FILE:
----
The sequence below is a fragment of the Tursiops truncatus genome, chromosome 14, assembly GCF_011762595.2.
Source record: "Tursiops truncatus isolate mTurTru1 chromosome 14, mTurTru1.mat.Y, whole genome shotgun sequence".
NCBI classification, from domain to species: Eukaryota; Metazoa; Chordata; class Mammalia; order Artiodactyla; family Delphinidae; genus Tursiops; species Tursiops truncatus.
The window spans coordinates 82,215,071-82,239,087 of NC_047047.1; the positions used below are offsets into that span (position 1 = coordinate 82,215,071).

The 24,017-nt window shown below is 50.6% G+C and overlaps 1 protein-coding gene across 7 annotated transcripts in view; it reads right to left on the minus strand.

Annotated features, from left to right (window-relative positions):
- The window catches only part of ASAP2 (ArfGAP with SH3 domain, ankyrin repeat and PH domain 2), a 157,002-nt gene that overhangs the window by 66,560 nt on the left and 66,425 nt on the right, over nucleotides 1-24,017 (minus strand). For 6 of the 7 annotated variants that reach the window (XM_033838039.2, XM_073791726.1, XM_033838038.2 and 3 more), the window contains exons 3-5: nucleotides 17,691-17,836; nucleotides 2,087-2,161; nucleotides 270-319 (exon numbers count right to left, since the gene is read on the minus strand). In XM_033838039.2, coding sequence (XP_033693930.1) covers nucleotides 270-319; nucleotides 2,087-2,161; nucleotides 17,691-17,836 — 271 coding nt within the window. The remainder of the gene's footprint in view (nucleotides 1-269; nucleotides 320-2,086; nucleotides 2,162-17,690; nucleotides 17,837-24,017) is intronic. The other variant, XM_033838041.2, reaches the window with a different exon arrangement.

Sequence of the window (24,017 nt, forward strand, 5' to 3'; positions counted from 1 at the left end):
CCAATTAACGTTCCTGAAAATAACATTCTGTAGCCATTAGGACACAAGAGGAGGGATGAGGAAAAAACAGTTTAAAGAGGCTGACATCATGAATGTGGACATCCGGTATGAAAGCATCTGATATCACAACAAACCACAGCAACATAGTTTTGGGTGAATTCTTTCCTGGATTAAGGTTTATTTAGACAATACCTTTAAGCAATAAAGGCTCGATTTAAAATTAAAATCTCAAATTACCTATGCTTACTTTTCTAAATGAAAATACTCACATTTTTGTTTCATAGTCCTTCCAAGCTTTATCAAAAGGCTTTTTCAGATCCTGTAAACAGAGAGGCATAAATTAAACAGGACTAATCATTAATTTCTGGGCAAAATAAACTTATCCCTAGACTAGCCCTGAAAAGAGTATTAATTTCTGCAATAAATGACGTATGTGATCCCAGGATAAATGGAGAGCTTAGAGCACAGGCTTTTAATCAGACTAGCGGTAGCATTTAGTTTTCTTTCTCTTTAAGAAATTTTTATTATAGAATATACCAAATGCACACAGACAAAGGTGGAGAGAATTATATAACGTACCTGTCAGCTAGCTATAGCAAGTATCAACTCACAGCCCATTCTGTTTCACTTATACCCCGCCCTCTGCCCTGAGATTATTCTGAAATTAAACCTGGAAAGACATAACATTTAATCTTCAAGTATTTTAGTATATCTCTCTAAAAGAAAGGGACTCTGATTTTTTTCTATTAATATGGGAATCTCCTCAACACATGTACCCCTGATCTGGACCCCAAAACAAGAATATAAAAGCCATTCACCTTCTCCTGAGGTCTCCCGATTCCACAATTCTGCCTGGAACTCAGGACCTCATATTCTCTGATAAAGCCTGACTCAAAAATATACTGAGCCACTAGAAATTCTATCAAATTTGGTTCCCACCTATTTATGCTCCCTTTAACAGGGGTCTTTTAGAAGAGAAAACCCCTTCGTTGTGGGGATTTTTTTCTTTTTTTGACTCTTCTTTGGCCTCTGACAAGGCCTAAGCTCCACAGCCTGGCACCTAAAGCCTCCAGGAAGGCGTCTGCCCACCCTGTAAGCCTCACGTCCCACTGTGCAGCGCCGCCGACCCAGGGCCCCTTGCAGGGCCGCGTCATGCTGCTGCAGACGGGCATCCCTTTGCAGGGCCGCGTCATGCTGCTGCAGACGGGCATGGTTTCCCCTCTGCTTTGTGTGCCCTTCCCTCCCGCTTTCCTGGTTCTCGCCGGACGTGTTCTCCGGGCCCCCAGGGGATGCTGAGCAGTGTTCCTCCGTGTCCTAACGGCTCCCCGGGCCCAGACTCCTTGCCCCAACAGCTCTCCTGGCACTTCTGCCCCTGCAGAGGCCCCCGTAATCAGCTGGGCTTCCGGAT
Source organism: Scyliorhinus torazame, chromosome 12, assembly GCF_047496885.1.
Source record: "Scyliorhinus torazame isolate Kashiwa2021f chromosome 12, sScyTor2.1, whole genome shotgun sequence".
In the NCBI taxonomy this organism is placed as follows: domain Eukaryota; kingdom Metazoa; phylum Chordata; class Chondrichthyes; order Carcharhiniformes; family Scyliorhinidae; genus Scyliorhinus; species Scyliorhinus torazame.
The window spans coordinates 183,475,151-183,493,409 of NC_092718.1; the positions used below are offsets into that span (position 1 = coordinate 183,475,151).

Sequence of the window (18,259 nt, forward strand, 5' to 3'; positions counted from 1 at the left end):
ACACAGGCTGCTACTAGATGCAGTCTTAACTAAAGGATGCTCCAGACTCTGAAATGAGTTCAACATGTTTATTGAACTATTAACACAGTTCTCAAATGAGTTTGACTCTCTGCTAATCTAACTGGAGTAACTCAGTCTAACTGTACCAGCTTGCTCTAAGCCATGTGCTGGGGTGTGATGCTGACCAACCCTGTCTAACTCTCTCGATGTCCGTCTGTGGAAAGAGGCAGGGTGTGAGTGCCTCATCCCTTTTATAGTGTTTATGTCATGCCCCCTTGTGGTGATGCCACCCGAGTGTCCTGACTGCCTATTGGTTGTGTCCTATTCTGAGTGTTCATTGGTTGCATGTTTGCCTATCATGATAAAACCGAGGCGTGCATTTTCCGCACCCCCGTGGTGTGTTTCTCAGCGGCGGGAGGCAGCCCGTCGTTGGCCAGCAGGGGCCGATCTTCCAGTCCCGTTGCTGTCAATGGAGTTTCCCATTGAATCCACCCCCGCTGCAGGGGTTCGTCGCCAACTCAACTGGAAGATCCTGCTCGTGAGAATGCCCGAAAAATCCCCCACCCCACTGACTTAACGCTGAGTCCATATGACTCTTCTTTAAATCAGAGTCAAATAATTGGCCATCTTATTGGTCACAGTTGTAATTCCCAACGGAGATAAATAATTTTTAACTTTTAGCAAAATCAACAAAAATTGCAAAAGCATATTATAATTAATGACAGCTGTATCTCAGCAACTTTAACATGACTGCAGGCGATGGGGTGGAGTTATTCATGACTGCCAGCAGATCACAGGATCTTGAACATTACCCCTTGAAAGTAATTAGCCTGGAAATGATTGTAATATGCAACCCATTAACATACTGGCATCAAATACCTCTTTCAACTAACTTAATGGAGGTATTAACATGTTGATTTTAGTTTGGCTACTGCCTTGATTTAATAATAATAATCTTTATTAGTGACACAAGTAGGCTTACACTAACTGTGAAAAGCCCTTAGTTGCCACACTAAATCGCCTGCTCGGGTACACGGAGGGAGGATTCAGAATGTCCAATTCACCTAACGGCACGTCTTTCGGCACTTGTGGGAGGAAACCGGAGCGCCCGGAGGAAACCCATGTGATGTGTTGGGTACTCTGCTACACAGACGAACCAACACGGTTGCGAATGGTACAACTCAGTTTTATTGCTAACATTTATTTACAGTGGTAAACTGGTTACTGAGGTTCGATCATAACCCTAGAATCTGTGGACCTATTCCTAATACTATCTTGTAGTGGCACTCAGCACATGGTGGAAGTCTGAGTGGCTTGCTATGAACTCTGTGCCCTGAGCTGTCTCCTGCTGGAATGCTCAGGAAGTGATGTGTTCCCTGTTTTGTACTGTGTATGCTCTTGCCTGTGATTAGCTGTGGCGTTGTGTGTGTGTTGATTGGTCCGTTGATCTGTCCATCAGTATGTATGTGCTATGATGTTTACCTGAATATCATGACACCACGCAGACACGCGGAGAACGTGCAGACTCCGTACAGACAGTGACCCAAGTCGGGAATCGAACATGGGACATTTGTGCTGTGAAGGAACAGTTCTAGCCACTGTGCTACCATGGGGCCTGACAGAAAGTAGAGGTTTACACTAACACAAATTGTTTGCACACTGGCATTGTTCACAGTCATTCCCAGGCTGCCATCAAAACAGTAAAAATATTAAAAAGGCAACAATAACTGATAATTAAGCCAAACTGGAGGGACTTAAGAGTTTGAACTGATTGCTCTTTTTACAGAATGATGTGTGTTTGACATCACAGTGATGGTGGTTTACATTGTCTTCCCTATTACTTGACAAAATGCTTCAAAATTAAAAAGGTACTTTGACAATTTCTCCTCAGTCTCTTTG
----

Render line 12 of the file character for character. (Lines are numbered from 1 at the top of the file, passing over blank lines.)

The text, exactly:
In the NCBI taxonomy this organism is placed as follows: domain Eukaryota; kingdom Metazoa; phylum Chordata; class Chondrichthyes; order Carcharhiniformes; family Scyliorhinidae; genus Scyliorhinus; species Scyliorhinus torazame.